A small injury from an angry and confused female elephant has done nothing to deter him. Earlier this year a baby elephant fell into his swimming pool. The mother jumped in after it, but the pool was too small for her to turn around. In the resulting chaos, Ben jumped into the pool and helped the baby elephant to safety at considerable risk to his own life. The mother made it out but not before damaging the pool and getting very worked up. Later in the evening she came to the bar, cornered Ben, and charged him -lifting him up off the ground with the force of her impact and sending him flying across the bar floor. Only the solid roof of the structure prevented her from trampling him. In response, Ben widened the pool and made big elephant-sized steps for the beasts to safely get out. He also grudgingly made a small fence around the bar area to protect clients from what he calls "the possibility of future confusion". He does not regret the attack, and feels that people and elephants can get along with mutual respect and understanding. He blames himself for not making sure his trunked guests were as catered for as him two legged ones.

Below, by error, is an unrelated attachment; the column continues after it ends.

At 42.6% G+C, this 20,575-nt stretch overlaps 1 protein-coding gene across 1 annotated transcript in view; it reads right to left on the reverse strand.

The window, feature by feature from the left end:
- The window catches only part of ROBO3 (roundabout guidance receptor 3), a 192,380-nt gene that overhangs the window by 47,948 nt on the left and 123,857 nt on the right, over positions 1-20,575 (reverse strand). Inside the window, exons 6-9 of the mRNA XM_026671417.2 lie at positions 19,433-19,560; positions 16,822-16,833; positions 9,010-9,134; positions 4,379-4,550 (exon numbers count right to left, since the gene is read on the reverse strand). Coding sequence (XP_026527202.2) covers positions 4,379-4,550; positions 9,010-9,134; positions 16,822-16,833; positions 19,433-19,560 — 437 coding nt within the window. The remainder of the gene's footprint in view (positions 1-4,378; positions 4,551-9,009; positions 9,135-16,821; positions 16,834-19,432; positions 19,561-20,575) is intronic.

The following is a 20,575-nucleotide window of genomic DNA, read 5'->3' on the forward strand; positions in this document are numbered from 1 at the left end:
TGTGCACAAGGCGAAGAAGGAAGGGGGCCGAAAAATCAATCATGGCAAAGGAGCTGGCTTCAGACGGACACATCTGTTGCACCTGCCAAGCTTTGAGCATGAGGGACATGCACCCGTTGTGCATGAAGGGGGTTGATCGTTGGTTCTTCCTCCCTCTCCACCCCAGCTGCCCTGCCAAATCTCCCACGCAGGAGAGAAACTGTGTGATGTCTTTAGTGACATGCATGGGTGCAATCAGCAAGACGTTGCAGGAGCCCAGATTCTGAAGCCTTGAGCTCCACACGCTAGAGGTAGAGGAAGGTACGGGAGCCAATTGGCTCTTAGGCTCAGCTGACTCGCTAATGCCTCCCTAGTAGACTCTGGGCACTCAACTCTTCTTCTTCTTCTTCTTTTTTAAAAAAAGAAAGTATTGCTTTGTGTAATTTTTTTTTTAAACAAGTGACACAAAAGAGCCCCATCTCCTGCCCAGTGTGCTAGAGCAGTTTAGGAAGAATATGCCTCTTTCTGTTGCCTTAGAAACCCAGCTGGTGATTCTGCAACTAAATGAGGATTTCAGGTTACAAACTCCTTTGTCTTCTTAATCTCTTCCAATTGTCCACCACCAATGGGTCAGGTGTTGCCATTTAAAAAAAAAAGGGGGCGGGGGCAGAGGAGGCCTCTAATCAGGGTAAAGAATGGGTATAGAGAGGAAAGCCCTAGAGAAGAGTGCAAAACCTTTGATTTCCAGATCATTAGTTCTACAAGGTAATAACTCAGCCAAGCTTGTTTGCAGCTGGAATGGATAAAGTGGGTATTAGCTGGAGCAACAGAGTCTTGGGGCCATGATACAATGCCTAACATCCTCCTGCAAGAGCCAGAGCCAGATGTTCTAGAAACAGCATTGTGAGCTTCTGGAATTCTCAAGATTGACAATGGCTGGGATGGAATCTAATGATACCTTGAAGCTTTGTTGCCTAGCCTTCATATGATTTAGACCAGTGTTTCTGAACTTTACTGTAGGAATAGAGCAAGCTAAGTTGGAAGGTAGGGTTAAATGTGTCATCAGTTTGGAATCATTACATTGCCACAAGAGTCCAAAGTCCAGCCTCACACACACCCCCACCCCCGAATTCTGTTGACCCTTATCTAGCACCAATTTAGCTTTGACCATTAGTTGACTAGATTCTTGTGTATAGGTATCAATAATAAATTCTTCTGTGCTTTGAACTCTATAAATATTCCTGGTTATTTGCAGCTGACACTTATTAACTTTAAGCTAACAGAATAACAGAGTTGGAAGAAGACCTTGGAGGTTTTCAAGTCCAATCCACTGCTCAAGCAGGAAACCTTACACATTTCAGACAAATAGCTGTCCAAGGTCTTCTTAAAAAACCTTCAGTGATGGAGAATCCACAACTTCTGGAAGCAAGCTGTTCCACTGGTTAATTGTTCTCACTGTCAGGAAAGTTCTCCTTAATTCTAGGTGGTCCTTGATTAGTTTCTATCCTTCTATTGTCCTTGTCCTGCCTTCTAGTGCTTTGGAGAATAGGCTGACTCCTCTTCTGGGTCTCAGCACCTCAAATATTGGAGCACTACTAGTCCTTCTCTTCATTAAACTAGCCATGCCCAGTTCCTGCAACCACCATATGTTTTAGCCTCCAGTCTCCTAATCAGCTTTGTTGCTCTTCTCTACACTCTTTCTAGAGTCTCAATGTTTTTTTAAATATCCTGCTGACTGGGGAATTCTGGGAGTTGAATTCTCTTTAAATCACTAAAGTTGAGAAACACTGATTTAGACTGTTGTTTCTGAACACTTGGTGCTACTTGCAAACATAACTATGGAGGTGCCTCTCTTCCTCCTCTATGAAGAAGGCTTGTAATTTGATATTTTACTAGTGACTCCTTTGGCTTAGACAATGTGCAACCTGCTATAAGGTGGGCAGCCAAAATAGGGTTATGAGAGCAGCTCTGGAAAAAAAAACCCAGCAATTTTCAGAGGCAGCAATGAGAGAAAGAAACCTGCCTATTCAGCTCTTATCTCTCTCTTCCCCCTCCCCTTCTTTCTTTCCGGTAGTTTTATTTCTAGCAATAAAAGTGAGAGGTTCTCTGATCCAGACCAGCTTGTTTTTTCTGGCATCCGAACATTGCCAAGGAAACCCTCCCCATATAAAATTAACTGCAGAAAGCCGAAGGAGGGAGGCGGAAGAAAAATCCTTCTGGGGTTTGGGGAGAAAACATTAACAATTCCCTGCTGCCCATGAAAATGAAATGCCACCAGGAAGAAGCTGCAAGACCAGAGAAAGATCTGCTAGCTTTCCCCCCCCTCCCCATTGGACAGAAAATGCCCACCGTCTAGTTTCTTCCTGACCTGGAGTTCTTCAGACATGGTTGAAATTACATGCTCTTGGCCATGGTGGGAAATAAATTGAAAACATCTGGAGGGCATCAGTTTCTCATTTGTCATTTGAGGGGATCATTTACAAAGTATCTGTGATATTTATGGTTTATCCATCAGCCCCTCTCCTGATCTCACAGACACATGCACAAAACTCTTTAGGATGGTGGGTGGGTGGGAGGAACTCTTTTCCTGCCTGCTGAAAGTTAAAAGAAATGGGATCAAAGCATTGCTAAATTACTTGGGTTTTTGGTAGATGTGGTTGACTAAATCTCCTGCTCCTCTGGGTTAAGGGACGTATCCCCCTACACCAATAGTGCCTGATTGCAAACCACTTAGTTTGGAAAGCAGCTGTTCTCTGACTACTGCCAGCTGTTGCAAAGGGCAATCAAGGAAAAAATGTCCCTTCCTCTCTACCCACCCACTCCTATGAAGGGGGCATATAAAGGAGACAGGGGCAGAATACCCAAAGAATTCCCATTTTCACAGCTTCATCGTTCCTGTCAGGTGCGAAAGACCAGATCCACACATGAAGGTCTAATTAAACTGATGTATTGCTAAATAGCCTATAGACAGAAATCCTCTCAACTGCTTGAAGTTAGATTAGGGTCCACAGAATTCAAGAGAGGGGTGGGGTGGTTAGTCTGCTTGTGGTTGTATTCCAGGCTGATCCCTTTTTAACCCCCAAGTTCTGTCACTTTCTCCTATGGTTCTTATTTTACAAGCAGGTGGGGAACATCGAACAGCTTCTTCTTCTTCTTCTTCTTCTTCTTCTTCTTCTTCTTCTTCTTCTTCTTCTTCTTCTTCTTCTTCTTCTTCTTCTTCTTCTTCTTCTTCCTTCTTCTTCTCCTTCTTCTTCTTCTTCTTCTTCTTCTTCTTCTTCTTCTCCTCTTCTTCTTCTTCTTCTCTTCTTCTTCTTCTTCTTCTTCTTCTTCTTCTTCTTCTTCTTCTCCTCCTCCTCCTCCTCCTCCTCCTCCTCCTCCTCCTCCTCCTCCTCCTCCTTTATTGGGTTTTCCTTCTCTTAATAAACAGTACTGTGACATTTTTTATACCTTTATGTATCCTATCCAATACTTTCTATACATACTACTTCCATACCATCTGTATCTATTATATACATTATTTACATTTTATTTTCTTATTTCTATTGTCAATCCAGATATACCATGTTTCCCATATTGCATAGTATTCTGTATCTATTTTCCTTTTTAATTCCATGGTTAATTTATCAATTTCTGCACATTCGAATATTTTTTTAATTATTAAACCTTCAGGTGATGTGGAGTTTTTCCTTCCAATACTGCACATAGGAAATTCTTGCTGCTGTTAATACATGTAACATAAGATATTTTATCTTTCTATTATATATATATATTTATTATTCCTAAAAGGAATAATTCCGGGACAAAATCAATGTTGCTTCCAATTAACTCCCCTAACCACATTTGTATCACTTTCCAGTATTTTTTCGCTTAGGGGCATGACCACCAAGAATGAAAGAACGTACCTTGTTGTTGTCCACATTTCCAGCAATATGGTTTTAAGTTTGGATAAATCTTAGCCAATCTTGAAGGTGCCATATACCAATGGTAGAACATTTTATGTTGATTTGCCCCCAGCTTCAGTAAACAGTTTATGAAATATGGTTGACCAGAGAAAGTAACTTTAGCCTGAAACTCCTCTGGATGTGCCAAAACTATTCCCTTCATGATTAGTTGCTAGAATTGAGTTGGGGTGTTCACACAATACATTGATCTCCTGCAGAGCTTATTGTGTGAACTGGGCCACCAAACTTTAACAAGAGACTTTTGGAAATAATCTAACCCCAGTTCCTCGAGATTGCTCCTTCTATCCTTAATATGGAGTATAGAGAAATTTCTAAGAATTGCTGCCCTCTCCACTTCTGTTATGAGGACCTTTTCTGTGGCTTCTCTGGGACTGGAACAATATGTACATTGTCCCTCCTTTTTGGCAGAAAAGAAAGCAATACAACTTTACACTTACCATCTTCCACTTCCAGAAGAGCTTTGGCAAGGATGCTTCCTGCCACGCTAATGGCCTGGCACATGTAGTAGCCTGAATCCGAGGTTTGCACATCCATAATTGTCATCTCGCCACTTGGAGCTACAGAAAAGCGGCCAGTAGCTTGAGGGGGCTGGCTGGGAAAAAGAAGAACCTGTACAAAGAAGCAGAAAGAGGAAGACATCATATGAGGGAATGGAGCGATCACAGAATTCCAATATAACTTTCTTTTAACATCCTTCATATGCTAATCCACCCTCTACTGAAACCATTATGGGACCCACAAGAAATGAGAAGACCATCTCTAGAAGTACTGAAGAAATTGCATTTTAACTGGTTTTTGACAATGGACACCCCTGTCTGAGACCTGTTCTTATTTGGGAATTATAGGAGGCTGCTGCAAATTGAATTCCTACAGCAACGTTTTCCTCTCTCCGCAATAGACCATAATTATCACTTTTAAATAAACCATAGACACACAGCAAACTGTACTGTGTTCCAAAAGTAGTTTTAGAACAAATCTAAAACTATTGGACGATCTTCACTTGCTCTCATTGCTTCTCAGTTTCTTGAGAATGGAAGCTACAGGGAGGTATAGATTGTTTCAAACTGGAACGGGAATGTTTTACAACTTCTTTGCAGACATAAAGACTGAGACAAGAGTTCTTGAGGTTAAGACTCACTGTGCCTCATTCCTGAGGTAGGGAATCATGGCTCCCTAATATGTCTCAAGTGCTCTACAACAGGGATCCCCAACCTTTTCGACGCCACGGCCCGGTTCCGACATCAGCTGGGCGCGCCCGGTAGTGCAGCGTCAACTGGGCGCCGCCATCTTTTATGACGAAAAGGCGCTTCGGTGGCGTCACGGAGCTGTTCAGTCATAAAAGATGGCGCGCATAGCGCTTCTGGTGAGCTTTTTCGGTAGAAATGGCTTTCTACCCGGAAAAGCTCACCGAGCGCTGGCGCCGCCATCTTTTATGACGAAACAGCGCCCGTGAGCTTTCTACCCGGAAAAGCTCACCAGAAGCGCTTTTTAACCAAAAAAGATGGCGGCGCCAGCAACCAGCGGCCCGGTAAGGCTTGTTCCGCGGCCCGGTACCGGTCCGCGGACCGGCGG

From my journal:
Today is a rest day here at Elephant Sands. Last night over dinner a lone bull elephant came down to the waterhole next to our table and slaked his thirst noisily as we enjoyed the cook's best fare. The cook, named Lazarus, came to check on us and made sure we had everything we need. Thirty years ago there were few elephants here, he told us, but now there are more elephants than ever. The Botswana government's official protection has been a shining example for conservation throughout the continent, and shows that like Lazarus' namesake, ecosystems like this one can be brought back from the dead.
Megan Izen, working with the project as an intern from the City University of New York (CUNY) on her first African assignment. The top of the truck is a safe place for star gazing and escaping from predators.